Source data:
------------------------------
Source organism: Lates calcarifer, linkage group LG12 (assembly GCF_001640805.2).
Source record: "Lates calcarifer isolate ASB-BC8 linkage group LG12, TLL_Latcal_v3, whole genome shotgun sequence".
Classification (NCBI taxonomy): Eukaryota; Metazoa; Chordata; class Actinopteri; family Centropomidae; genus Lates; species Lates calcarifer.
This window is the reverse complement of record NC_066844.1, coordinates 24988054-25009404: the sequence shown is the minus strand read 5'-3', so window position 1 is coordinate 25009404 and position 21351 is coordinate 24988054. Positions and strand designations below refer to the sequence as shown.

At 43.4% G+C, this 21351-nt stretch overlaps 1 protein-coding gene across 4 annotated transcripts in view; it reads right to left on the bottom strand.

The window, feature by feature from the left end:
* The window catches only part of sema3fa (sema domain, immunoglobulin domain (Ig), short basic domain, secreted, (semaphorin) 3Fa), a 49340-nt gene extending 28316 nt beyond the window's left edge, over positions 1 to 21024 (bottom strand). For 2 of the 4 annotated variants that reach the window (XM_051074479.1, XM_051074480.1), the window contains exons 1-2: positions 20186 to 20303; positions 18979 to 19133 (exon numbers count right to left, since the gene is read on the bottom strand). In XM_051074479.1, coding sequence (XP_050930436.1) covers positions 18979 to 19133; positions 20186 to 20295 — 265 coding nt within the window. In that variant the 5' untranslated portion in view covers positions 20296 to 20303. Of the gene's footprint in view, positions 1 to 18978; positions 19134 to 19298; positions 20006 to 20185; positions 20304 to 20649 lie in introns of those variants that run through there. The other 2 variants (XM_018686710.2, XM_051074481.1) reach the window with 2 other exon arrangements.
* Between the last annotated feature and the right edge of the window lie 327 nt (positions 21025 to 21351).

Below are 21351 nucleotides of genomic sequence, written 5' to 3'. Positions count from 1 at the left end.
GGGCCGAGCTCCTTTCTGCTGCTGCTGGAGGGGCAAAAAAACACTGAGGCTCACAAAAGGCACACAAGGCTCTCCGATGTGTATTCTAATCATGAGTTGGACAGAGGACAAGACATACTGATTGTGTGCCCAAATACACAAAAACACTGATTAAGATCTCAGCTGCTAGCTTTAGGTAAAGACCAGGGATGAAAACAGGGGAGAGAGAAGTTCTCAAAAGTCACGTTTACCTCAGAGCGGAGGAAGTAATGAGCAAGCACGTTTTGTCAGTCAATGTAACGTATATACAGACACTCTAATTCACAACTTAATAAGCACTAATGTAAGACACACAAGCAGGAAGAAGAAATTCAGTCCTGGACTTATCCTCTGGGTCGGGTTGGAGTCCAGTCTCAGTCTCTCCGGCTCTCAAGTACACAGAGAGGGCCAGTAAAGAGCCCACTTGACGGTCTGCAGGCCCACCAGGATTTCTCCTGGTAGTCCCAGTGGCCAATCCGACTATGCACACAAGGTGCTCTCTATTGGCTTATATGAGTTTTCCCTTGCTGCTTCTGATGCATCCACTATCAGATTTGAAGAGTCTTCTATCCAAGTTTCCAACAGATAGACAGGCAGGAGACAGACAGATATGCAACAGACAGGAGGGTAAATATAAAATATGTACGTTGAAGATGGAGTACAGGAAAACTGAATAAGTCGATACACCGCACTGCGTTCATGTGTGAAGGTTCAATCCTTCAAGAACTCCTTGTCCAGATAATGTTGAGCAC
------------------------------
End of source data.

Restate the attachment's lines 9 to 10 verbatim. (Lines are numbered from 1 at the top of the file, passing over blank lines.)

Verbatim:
Below are 21351 nucleotides of genomic sequence, written 5' to 3'. Positions count from 1 at the left end.
GGGCCGAGCTCCTTTCTGCTGCTGCTGGAGGGGCAAAAAAACACTGAGGCTCACAAAAGGCACACAAGGCTCTCCGATGTGTATTCTAATCATGAGTTGGACAGAGGACAAGACATACTGATTGTGTGCCCAAATACACAAAAACACTGATTAAGATCTCAGCTGCTAGCTTTAGGTAAAGACCAGGGATGAAAACAGGGGAGAGAGAAGTTCTCAAAAGTCACGTTTACCTCAGAGCGGAGGAAGTAATGAGCAAGCACGTTTTGTCAGTCAATGTAACGTATATACAGACACTCTAATTCACAACTTAATAAGCACTAATGTAAGACACACAAGCAGGAAGAAGAAATTCAGTCCTGGACTTATCCTCTGGGTCGGGTTGGAGTCCAGTCTCAGTCTCTCCGGCTCTCAAGTACACAGAGAGGGCCAGTAAAGAGCCCACTTGACGGTCTGCAGGCCCACCAGGATTTCTCCTGGTAGTCCCAGTGGCCAATCCGACTATGCACACAAGGTGCTCTCTATTGGCTTATATGAGTTTTCCCTTGCTGCTTCTGATGCATCCACTATCAGATTTGAAGAGTCTTCTATCCAAGTTTCCAACAGATAGACAGGCAGGAGACAGACAGATATGCAACAGACAGGAGGGTAAATATAAAATATGTACGTTGAAGATGGAGTACAGGAAAACTGAATAAGTCGATACACCGCACTGCGTTCATGTGTGAAGGTTCAATCCTTCAAGAACTCCTTGTCCAGATAATGTTGAGCAC